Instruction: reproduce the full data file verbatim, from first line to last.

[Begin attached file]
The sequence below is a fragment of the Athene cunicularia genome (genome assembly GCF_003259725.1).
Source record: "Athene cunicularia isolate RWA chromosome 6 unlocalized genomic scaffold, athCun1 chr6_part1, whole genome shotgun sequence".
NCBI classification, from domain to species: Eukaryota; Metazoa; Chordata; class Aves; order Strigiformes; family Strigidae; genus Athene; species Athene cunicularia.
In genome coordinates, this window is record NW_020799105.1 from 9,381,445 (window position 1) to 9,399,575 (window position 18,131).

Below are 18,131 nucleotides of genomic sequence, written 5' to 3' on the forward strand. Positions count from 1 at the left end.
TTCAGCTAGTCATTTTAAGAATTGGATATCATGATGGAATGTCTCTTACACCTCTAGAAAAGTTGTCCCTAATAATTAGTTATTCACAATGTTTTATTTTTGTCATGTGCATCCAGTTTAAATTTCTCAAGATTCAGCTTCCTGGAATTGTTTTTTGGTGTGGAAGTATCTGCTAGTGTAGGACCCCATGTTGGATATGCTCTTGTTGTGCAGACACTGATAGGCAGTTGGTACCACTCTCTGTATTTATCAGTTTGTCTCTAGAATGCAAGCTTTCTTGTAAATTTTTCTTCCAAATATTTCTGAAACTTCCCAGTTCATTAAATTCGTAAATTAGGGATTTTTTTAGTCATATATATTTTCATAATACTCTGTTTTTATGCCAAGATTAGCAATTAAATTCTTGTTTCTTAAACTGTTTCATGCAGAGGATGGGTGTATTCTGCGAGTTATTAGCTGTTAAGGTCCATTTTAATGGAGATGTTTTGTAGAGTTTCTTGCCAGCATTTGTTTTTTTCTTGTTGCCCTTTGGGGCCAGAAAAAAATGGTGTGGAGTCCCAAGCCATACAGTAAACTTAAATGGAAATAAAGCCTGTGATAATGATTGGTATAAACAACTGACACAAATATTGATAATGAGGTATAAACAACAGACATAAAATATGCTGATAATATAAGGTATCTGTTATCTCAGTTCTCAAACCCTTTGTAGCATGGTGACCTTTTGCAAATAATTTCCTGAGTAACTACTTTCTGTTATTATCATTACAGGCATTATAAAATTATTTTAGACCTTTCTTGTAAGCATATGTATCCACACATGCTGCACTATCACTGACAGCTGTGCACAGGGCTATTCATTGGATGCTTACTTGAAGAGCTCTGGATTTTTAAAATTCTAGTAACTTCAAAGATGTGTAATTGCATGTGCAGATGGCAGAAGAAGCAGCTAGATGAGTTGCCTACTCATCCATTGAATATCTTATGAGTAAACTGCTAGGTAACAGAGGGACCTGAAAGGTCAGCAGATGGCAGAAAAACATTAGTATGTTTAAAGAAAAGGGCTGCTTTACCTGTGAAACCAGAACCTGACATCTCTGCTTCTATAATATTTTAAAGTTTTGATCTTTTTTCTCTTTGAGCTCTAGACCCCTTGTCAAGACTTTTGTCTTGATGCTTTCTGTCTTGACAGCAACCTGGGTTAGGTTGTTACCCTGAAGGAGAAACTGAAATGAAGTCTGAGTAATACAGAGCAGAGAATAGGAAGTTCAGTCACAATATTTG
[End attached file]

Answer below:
The sequence below is a fragment of the Athene cunicularia genome (genome assembly GCF_003259725.1).
Source record: "Athene cunicularia isolate RWA chromosome 6 unlocalized genomic scaffold, athCun1 chr6_part1, whole genome shotgun sequence".
NCBI classification, from domain to species: Eukaryota; Metazoa; Chordata; class Aves; order Strigiformes; family Strigidae; genus Athene; species Athene cunicularia.
In genome coordinates, this window is record NW_020799105.1 from 9,381,445 (window position 1) to 9,399,575 (window position 18,131).

Below are 18,131 nucleotides of genomic sequence, written 5' to 3' on the forward strand. Positions count from 1 at the left end.
TTCAGCTAGTCATTTTAAGAATTGGATATCATGATGGAATGTCTCTTACACCTCTAGAAAAGTTGTCCCTAATAATTAGTTATTCACAATGTTTTATTTTTGTCATGTGCATCCAGTTTAAATTTCTCAAGATTCAGCTTCCTGGAATTGTTTTTTGGTGTGGAAGTATCTGCTAGTGTAGGACCCCATGTTGGATATGCTCTTGTTGTGCAGACACTGATAGGCAGTTGGTACCACTCTCTGTATTTATCAGTTTGTCTCTAGAATGCAAGCTTTCTTGTAAATTTTTCTTCCAAATATTTCTGAAACTTCCCAGTTCATTAAATTCGTAAATTAGGGATTTTTTTAGTCATATATATTTTCATAATACTCTGTTTTTATGCCAAGATTAGCAATTAAATTCTTGTTTCTTAAACTGTTTCATGCAGAGGATGGGTGTATTCTGCGAGTTATTAGCTGTTAAGGTCCATTTTAATGGAGATGTTTTGTAGAGTTTCTTGCCAGCATTTGTTTTTTTCTTGTTGCCCTTTGGGGCCAGAAAAAAATGGTGTGGAGTCCCAAGCCATACAGTAAACTTAAATGGAAATAAAGCCTGTGATAATGATTGGTATAAACAACTGACACAAATATTGATAATGAGGTATAAACAACAGACATAAAATATGCTGATAATATAAGGTATCTGTTATCTCAGTTCTCAAACCCTTTGTAGCATGGTGACCTTTTGCAAATAATTTCCTGAGTAACTACTTTCTGTTATTATCATTACAGGCATTATAAAATTATTTTAGACCTTTCTTGTAAGCATATGTATCCACACATGCTGCACTATCACTGACAGCTGTGCACAGGGCTATTCATTGGATGCTTACTTGAAGAGCTCTGGATTTTTAAAATTCTAGTAACTTCAAAGATGTGTAATTGCATGTGCAGATGGCAGAAGAAGCAGCTAGATGAGTTGCCTACTCATCCATTGAATATCTTATGAGTAAACTGCTAGGTAACAGAGGGACCTGAAAGGTCAGCAGATGGCAGAAAAACATTAGTATGTTTAAAGAAAAGGGCTGCTTTACCTGTGAAACCAGAACCTGACATCTCTGCTTCTATAATATTTTAAAGTTTTGATCTTTTTTCTCTTTGAGCTCTAGACCCCTTGTCAAGACTTTTGTCTTGATGCTTTCTGTCTTGACAGCAACCTGGGTTAGGTTGTTACCCTGAAGGAGAAACTGAAATGAAGTCTGAGTAATACAGAGCAGAGAATAGGAAGTTCAGTCACAATATTTG